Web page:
page 31
trees were rather sparse. Proceeding more like a girl wandering through her mother's corn-field than one lost in the wilderness, I finally reached the point where I thought I saw the moving tuft of grass, but really a lion, which frightened me and caused me to run straight into your arms.”
page 32

Chapter 4.

Rays of Sunshine.

Mhudi continues her story. “At day-break I found myself at the bottom of a deep ravine, in which I crouched for the greater part of the day — afraid of the crawling, venomous snakes, if I lay there long — and in fear of the tigers, if I wandered out of it; but hunger and thirst forced me to get out eventually and find something just to moisten my parched throat. So dry was my tongue that it seemed to have stuck to the roof of my mouth. When I raised myself, my limbs ached so painfully that I imagined I was a mass of sores. I was stiff as a result of the night's running and perpetual anxiety.”

“Raising myself, I stumbled along the ravine afraid lest I should meet Matebele or fierce wild beasts. The loneliness was nerve-racking. I saw rows and rows of trees covered with ripe berries, but hungry as I was, I felt too thirsty to eat the fruit. At length I saw a couple of hartebeest in the distance, which shied at me. As they bolted, four smaller buck also darted away from the same place. This satisfied me that there must be some drinking water and no Matebele about; as the animals would not then come near the place. The spot from which the antelopes ran was about two hundred yards distant; yet, being so stiff and footsore, I was all the afternoon trying to get there. I reached the place eventually and found a beautiful pool of water.”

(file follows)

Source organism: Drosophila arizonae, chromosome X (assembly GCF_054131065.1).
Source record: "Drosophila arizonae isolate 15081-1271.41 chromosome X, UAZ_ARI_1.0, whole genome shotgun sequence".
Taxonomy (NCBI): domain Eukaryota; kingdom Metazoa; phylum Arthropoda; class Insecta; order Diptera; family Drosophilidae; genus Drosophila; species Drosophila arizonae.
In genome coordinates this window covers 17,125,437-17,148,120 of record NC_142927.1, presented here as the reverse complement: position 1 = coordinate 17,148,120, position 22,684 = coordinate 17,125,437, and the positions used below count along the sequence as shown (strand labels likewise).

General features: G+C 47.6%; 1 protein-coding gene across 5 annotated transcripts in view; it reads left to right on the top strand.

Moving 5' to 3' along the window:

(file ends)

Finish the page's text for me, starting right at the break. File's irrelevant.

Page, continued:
“Shaded as it was by trees and the scarp above the ravine, it was nice and cool. I must have drunk too much of it for though my thirst was gone, my pains had become worse. Passing slowly along the gully I picked and ate some wood-berries; and before I had gone very far the sun had set. There was an uncanny stillness all around me in the gathering darkness and the hideous silence accentuated my loneliness. Finding a convenient cove, sheltered by a cluster of trees, I laid down upon it and afterwards fell asleep. In my sleep during the night, I suffered from awful hallucinations. I saw all over again the butcheries at Kunana and the terrible faces of the ferocious Majahas  1 . More than once I would dream of a stark naked Matebele rushing at me open-mouthed and ready to fling his spear at me. The terror would force me to to scream aloud and, screaming, I would wake up with a start to find it was only a dream. After each such awakening, my heart would beat loudly for I feared that the scream had penetrated the darkness that shielded me from the view of dangerous nocturnal prowlers. The howling of wolves and jackals, some of them uncomfortably near my hiding place, did not allay my fears. Then I would lie awake, my heart beating rapidly, before I could fall asleep again.”

“When my fears had become unbearable, it was with some relief that I heard the first notes of the signing of the early birds and knew that there harbingers of the dawn which would soon dispel the night and its unseen terrors.”

“I continued my stay at this spot for several days. Beginning to feel less fearful, I used to saunter out by day, refresh myself with a drink of water at the pool, then wander along the gully to gather some roots and wood berries about the slope; then I would get back to my recess and remain in hiding in an attitude that enabled me to see without being seen.”

“In this position I would watch the different kinds of game that came to the pool or wandered away from there, in groups or in files, after browsing about the undergrowth around the water. I couldn't tell what I was expecting from my continued stay at that place. My one desire was not to be seen at all.”